Blame it on my physics background. When I first arranged to sit down with world- renowned psychologist Carol Dweck, I was pretty skeptical of the prospect of any genuine insights coming out of the experience. After all, I generally make a habit of avoiding the self-help section of a bookstore with a disdainful smirk, and Carol’s 2006 bestselling work, Mindset: How You Can Fulfill Your Potential seemed to me as good a poster boy of the pop psychology genre as one might find. Still, I told myself, as the Lewis and Virginia Eaton Professor of Psychology at Stanford University, she was a highly respected academic with a lifetime’s worth of accomplishment. Of course, I couldn’t help immediately reflexively adding, that was in psychology. Which is all to say that, awards, publications and an endowed chair at Stanford notwithstanding, expectations were still emphatically low.
But then I dug into Mindset and began to feel decidedly uncomfortable. Not only because it was quickly apparent that there was definitely something to Carol’s argument, but, more worrying still, I couldn’t help recognizing myself in some of her illuminating and often not terribly flattering examples.
The essential thesis of Mindset is that there are two fundamental approaches to life and learning that we adopt: a fixed mindset and a growth mindset. Those in the fixed mindset believe that intelligence and ability is both innate and limited, while those in the growth mindset are convinced that things are much more fluid and open.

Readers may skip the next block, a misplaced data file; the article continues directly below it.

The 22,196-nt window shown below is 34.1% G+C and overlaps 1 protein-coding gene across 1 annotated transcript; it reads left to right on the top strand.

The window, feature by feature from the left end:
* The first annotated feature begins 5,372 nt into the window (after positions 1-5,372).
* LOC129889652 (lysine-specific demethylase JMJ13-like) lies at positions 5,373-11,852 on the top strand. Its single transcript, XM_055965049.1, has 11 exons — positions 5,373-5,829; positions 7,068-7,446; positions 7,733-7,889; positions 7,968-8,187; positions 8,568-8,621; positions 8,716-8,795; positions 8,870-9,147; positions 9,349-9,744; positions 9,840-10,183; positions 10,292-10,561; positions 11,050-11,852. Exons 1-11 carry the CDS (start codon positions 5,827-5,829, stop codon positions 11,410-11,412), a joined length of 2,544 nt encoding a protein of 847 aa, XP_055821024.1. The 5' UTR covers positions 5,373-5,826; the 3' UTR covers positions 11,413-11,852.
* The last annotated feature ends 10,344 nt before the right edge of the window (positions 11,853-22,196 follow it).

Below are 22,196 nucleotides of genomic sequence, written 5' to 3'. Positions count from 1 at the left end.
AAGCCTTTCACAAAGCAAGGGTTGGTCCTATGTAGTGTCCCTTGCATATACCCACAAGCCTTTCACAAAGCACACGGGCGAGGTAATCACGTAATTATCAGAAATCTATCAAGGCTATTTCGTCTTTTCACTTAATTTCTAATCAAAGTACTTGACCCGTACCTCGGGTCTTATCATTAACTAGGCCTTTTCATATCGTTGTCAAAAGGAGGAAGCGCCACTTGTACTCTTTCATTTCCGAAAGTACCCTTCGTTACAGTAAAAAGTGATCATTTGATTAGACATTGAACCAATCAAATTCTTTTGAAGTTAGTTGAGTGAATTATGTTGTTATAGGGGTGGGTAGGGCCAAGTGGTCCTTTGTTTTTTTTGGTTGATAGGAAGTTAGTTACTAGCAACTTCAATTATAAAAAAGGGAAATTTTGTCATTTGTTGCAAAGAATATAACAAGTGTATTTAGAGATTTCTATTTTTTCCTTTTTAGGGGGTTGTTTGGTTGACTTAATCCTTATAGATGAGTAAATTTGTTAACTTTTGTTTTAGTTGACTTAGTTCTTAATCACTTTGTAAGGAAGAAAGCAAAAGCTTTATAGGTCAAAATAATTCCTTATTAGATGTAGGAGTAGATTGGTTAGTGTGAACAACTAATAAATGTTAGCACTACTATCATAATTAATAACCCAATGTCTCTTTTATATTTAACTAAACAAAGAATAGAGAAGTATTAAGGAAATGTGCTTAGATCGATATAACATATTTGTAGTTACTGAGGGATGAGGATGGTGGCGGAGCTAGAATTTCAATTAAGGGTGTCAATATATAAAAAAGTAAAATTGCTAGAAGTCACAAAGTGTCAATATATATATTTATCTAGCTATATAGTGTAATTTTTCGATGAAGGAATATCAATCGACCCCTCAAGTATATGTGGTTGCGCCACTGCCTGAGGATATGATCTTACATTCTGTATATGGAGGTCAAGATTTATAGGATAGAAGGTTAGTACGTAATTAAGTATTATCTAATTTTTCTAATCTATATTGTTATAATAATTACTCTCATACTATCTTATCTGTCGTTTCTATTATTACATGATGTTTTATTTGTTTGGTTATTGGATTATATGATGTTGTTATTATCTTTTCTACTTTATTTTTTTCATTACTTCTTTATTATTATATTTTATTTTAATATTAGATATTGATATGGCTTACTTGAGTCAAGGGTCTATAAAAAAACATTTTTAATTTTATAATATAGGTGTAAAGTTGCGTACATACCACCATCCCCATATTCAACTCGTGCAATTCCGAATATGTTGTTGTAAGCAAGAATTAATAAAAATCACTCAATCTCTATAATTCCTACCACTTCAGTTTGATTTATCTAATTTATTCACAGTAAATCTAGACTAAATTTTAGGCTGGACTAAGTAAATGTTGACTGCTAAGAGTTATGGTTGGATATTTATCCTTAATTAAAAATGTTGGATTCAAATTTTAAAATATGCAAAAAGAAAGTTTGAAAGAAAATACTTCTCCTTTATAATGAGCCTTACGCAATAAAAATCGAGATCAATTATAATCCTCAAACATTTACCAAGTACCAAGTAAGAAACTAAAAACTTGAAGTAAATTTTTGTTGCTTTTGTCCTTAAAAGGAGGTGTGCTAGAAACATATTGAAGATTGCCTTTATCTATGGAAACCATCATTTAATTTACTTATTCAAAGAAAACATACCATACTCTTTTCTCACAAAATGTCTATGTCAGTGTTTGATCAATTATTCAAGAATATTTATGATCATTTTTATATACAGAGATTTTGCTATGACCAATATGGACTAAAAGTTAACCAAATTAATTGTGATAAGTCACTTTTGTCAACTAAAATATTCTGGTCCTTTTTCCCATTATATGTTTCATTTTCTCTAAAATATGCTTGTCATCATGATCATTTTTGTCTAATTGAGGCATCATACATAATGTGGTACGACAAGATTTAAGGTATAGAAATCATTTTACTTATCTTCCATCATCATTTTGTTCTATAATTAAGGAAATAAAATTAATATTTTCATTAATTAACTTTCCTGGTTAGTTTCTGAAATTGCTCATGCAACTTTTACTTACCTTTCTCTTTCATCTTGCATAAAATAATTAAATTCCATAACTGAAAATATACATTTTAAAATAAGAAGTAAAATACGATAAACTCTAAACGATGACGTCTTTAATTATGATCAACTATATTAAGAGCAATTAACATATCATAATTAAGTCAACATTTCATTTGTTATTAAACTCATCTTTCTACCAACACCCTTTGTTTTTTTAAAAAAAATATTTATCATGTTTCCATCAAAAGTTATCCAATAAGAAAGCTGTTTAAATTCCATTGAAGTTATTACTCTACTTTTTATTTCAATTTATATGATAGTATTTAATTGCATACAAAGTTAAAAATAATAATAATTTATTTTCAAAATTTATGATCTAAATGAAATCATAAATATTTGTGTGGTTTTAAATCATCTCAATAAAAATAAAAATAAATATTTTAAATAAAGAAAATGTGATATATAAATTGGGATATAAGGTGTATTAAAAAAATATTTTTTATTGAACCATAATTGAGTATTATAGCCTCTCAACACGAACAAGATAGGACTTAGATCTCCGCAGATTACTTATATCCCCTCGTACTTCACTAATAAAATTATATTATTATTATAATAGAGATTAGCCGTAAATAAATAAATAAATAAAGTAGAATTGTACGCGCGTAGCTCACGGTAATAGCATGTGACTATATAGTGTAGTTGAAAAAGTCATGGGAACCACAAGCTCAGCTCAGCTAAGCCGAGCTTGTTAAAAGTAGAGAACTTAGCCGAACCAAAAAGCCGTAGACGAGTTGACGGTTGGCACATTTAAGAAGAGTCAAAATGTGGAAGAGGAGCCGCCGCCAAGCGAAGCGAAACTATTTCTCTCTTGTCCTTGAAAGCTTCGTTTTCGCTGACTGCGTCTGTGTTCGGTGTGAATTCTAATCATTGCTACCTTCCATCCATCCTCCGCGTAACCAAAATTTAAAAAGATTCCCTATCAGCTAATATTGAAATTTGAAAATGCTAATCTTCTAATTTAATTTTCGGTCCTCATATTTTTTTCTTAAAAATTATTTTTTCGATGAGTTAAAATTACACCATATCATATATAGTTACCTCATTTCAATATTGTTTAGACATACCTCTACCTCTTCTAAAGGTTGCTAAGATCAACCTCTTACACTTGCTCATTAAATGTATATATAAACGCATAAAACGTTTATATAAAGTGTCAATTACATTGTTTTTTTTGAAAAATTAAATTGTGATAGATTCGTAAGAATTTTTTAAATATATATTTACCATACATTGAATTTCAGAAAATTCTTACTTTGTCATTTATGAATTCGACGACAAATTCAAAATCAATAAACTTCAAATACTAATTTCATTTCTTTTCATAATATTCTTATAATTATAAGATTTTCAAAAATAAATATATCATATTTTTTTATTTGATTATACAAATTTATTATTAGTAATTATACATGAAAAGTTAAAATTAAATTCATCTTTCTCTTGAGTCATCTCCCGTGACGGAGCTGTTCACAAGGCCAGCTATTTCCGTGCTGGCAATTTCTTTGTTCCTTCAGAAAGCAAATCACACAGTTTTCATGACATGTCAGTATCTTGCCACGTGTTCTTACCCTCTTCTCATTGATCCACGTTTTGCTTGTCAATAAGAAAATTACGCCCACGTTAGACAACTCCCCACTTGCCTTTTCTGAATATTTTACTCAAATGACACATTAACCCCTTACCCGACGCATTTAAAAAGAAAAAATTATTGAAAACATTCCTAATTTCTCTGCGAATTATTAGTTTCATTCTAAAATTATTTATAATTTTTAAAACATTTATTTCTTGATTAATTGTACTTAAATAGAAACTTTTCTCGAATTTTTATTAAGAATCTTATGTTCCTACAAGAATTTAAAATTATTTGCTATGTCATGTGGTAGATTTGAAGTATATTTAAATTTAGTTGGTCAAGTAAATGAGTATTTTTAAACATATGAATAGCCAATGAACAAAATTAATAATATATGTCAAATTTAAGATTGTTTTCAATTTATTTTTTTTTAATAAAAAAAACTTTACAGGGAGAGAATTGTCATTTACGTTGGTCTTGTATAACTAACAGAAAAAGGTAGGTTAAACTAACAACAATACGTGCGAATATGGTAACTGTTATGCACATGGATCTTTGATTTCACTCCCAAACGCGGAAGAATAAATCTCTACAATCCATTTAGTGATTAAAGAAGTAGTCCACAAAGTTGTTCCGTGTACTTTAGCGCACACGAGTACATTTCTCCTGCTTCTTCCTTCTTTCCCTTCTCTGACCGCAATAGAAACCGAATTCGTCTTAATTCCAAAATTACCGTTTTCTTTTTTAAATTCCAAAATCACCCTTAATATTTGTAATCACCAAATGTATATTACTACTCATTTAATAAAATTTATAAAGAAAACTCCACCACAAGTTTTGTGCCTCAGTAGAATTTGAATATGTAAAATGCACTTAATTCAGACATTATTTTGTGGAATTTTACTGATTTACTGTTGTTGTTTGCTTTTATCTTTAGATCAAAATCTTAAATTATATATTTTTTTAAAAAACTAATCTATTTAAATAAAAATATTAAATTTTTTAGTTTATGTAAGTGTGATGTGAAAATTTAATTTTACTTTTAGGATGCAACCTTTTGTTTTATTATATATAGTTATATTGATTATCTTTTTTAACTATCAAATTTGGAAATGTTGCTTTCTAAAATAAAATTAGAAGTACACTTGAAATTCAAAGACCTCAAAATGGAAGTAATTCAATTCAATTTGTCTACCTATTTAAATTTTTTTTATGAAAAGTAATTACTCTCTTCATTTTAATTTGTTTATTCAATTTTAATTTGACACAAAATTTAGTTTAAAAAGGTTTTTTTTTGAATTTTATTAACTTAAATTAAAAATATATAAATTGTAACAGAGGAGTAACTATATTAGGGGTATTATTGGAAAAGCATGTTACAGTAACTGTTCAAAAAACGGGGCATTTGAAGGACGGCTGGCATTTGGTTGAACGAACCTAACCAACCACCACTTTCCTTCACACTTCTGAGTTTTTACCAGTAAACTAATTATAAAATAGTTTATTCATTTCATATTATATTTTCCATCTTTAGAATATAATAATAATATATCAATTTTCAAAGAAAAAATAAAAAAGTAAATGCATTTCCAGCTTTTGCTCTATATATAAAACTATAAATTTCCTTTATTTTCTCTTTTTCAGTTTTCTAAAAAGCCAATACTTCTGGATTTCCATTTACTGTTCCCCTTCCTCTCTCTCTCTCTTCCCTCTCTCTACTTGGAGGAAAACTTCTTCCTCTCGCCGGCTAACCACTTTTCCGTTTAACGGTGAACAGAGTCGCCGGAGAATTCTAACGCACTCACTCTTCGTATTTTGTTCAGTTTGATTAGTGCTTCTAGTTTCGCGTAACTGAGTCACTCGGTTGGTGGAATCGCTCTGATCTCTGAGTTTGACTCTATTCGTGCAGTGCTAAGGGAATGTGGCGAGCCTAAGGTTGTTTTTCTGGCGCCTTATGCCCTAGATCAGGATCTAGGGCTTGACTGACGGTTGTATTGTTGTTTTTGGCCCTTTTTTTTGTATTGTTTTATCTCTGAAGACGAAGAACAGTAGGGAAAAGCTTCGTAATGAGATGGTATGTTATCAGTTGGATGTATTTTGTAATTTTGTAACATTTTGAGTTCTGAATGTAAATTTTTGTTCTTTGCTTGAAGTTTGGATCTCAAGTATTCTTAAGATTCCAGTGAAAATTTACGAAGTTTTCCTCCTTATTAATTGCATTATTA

At first glance, this seems to be precisely the sort of touchy-feely, quasi-tautological vagueness that leaves me decidedly underwhelmed: success depends on working hard and having a good attitude.
But it turns out to be much deeper than that. If you believe that your capabilities are somehow pre-ordained, you will often deliberately shirk challenges for fear of failing to live up to your allocated spot on the social hierarchy. After all, if you’re already regarded as “the top math student in your class”, say, what do you have to gain by tackling a difficult problem that one of your classmates might crack first? Nothing at all. In a fixed-mindset world, the only direction you have to go is down.
For those in a growth-mindset, however, things are radically different, springing from a clear understanding that the act of grappling with a tough problem is a vital ingredient for further development.
“Those in a growth mindset believe their basic abilities can be developed through hard work, good strategies, and help and mentoring from others. They don’t think everyone’s the same, or that anyone can be Einstein, but they understand that people don’t become the people that they become without effort – just as Einstein didn’t become Einstein until he worked at it. So people with a growth mindset are more likely to take on hard challenges and stick to them, because that’s how you learn and grow.”
One particularly intriguing implication of Carol’s research focused on the role of praise in childhood development as she began to appreciate that some types of praise could actually be counter-productive.